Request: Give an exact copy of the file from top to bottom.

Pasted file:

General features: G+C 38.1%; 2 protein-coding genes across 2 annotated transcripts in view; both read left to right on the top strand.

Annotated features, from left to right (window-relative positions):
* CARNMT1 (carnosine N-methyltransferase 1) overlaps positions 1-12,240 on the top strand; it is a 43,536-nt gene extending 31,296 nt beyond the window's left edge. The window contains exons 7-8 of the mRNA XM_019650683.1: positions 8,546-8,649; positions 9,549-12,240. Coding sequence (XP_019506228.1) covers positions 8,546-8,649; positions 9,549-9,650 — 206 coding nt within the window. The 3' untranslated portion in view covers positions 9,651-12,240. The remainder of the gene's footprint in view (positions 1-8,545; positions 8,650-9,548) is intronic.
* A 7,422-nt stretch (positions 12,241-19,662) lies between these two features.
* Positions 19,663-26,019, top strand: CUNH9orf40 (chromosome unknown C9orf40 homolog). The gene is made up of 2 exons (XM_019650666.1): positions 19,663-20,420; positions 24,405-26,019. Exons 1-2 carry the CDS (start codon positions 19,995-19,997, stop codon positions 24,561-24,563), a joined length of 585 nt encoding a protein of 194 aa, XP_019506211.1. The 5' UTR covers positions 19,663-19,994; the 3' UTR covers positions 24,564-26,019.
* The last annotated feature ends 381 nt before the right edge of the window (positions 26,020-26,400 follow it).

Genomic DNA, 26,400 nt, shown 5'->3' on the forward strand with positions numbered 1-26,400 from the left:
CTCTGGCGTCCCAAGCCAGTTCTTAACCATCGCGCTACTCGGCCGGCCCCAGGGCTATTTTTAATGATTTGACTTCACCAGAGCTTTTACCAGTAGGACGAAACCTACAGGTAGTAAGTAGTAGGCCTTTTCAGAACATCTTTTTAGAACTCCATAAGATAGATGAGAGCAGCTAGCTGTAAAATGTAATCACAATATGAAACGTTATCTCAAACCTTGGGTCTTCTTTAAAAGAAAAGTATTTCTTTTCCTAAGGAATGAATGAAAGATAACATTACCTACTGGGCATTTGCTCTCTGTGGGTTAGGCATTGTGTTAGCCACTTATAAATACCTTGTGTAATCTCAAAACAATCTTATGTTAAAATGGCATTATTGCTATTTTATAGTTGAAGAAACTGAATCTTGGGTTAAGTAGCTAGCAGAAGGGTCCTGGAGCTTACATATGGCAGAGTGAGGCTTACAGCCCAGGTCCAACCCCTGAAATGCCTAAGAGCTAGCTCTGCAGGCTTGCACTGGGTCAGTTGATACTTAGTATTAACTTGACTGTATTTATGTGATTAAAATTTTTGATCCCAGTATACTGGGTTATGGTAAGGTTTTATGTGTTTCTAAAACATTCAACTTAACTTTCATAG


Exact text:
General features: G+C 38.1%; 2 protein-coding genes across 2 annotated transcripts in view; both read left to right on the top strand.

Annotated features, from left to right (window-relative positions):
* CARNMT1 (carnosine N-methyltransferase 1) overlaps positions 1-12,240 on the top strand; it is a 43,536-nt gene extending 31,296 nt beyond the window's left edge. The window contains exons 7-8 of the mRNA XM_019650683.1: positions 8,546-8,649; positions 9,549-12,240. Coding sequence (XP_019506228.1) covers positions 8,546-8,649; positions 9,549-9,650 — 206 coding nt within the window. The 3' untranslated portion in view covers positions 9,651-12,240. The remainder of the gene's footprint in view (positions 1-8,545; positions 8,650-9,548) is intronic.
* A 7,422-nt stretch (positions 12,241-19,662) lies between these two features.
* Positions 19,663-26,019, top strand: CUNH9orf40 (chromosome unknown C9orf40 homolog). The gene is made up of 2 exons (XM_019650666.1): positions 19,663-20,420; positions 24,405-26,019. Exons 1-2 carry the CDS (start codon positions 19,995-19,997, stop codon positions 24,561-24,563), a joined length of 585 nt encoding a protein of 194 aa, XP_019506211.1. The 5' UTR covers positions 19,663-19,994; the 3' UTR covers positions 24,564-26,019.
* The last annotated feature ends 381 nt before the right edge of the window (positions 26,020-26,400 follow it).

Genomic DNA, 26,400 nt, shown 5'->3' on the forward strand with positions numbered 1-26,400 from the left:
CTCTGGCGTCCCAAGCCAGTTCTTAACCATCGCGCTACTCGGCCGGCCCCAGGGCTATTTTTAATGATTTGACTTCACCAGAGCTTTTACCAGTAGGACGAAACCTACAGGTAGTAAGTAGTAGGCCTTTTCAGAACATCTTTTTAGAACTCCATAAGATAGATGAGAGCAGCTAGCTGTAAAATGTAATCACAATATGAAACGTTATCTCAAACCTTGGGTCTTCTTTAAAAGAAAAGTATTTCTTTTCCTAAGGAATGAATGAAAGATAACATTACCTACTGGGCATTTGCTCTCTGTGGGTTAGGCATTGTGTTAGCCACTTATAAATACCTTGTGTAATCTCAAAACAATCTTATGTTAAAATGGCATTATTGCTATTTTATAGTTGAAGAAACTGAATCTTGGGTTAAGTAGCTAGCAGAAGGGTCCTGGAGCTTACATATGGCAGAGTGAGGCTTACAGCCCAGGTCCAACCCCTGAAATGCCTAAGAGCTAGCTCTGCAGGCTTGCACTGGGTCAGTTGATACTTAGTATTAACTTGACTGTATTTATGTGATTAAAATTTTTGATCCCAGTATACTGGGTTATGGTAAGGTTTTATGTGTTTCTAAAACATTCAACTTAACTTTCATAG